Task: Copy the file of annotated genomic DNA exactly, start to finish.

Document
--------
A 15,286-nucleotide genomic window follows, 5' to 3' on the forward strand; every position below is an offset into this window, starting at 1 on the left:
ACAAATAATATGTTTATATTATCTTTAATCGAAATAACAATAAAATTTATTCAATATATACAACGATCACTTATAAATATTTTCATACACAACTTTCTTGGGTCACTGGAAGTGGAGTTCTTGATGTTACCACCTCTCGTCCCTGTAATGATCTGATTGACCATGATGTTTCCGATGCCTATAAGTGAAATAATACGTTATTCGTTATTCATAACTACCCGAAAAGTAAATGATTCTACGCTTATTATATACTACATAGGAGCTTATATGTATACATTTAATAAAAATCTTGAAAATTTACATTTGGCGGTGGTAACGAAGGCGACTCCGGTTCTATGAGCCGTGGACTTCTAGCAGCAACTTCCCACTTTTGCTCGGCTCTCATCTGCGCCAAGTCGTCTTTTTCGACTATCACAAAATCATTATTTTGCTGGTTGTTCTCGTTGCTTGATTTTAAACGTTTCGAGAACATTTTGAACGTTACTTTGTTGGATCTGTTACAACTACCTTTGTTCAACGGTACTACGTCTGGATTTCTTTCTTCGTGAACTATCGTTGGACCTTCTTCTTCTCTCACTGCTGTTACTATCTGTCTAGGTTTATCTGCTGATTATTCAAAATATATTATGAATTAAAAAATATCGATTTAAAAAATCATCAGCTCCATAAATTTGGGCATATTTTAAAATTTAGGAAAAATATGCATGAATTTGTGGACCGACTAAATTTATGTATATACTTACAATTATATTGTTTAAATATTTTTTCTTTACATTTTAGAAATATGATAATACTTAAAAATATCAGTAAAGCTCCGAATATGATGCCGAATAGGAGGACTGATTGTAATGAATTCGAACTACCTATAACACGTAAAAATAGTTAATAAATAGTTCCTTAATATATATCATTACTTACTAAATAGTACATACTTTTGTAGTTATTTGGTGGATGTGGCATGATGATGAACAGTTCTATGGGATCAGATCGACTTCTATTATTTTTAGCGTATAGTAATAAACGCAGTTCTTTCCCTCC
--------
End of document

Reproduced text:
A 15,286-nucleotide genomic window follows, 5' to 3' on the forward strand; every position below is an offset into this window, starting at 1 on the left:
ACAAATAATATGTTTATATTATCTTTAATCGAAATAACAATAAAATTTATTCAATATATACAACGATCACTTATAAATATTTTCATACACAACTTTCTTGGGTCACTGGAAGTGGAGTTCTTGATGTTACCACCTCTCGTCCCTGTAATGATCTGATTGACCATGATGTTTCCGATGCCTATAAGTGAAATAATACGTTATTCGTTATTCATAACTACCCGAAAAGTAAATGATTCTACGCTTATTATATACTACATAGGAGCTTATATGTATACATTTAATAAAAATCTTGAAAATTTACATTTGGCGGTGGTAACGAAGGCGACTCCGGTTCTATGAGCCGTGGACTTCTAGCAGCAACTTCCCACTTTTGCTCGGCTCTCATCTGCGCCAAGTCGTCTTTTTCGACTATCACAAAATCATTATTTTGCTGGTTGTTCTCGTTGCTTGATTTTAAACGTTTCGAGAACATTTTGAACGTTACTTTGTTGGATCTGTTACAACTACCTTTGTTCAACGGTACTACGTCTGGATTTCTTTCTTCGTGAACTATCGTTGGACCTTCTTCTTCTCTCACTGCTGTTACTATCTGTCTAGGTTTATCTGCTGATTATTCAAAATATATTATGAATTAAAAAATATCGATTTAAAAAATCATCAGCTCCATAAATTTGGGCATATTTTAAAATTTAGGAAAAATATGCATGAATTTGTGGACCGACTAAATTTATGTATATACTTACAATTATATTGTTTAAATATTTTTTCTTTACATTTTAGAAATATGATAATACTTAAAAATATCAGTAAAGCTCCGAATATGATGCCGAATAGGAGGACTGATTGTAATGAATTCGAACTACCTATAACACGTAAAAATAGTTAATAAATAGTTCCTTAATATATATCATTACTTACTAAATAGTACATACTTTTGTAGTTATTTGGTGGATGTGGCATGATGATGAACAGTTCTATGGGATCAGATCGACTTCTATTATTTTTAGCGTATAGTAATAAACGCAGTTCTTTCCCTCC